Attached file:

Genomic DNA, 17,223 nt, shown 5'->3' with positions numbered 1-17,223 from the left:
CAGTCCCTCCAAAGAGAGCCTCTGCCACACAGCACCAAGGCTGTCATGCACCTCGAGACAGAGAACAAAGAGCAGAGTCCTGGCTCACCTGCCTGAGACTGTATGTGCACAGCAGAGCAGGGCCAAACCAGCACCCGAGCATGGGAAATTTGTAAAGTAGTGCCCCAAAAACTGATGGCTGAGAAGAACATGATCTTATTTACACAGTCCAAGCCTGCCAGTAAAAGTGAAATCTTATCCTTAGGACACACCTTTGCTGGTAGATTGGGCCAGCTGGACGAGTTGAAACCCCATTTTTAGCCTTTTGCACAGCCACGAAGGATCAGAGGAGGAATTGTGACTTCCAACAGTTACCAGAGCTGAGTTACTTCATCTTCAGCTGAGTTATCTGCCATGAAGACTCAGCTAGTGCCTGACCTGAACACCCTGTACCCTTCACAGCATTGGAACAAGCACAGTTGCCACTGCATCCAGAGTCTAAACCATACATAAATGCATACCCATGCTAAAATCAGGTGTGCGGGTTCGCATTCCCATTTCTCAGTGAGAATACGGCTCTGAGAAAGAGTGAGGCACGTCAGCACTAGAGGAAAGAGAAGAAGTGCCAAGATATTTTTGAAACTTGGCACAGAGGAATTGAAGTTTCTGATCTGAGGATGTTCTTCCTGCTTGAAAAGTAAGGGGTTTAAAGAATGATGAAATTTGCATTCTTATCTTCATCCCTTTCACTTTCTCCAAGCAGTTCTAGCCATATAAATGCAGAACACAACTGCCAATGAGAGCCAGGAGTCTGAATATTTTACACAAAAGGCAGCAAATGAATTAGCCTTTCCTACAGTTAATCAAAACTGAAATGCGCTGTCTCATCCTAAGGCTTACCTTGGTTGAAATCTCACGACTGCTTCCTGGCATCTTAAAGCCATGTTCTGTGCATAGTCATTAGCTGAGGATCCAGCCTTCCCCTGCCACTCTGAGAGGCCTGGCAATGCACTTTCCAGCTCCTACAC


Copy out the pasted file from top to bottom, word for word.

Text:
Genomic DNA, 17,223 nt, shown 5'->3' with positions numbered 1-17,223 from the left:
CAGTCCCTCCAAAGAGAGCCTCTGCCACACAGCACCAAGGCTGTCATGCACCTCGAGACAGAGAACAAAGAGCAGAGTCCTGGCTCACCTGCCTGAGACTGTATGTGCACAGCAGAGCAGGGCCAAACCAGCACCCGAGCATGGGAAATTTGTAAAGTAGTGCCCCAAAAACTGATGGCTGAGAAGAACATGATCTTATTTACACAGTCCAAGCCTGCCAGTAAAAGTGAAATCTTATCCTTAGGACACACCTTTGCTGGTAGATTGGGCCAGCTGGACGAGTTGAAACCCCATTTTTAGCCTTTTGCACAGCCACGAAGGATCAGAGGAGGAATTGTGACTTCCAACAGTTACCAGAGCTGAGTTACTTCATCTTCAGCTGAGTTATCTGCCATGAAGACTCAGCTAGTGCCTGACCTGAACACCCTGTACCCTTCACAGCATTGGAACAAGCACAGTTGCCACTGCATCCAGAGTCTAAACCATACATAAATGCATACCCATGCTAAAATCAGGTGTGCGGGTTCGCATTCCCATTTCTCAGTGAGAATACGGCTCTGAGAAAGAGTGAGGCACGTCAGCACTAGAGGAAAGAGAAGAAGTGCCAAGATATTTTTGAAACTTGGCACAGAGGAATTGAAGTTTCTGATCTGAGGATGTTCTTCCTGCTTGAAAAGTAAGGGGTTTAAAGAATGATGAAATTTGCATTCTTATCTTCATCCCTTTCACTTTCTCCAAGCAGTTCTAGCCATATAAATGCAGAACACAACTGCCAATGAGAGCCAGGAGTCTGAATATTTTACACAAAAGGCAGCAAATGAATTAGCCTTTCCTACAGTTAATCAAAACTGAAATGCGCTGTCTCATCCTAAGGCTTACCTTGGTTGAAATCTCACGACTGCTTCCTGGCATCTTAAAGCCATGTTCTGTGCATAGTCATTAGCTGAGGATCCAGCCTTCCCCTGCCACTCTGAGAGGCCTGGCAATGCACTTTCCAGCTCCTACAC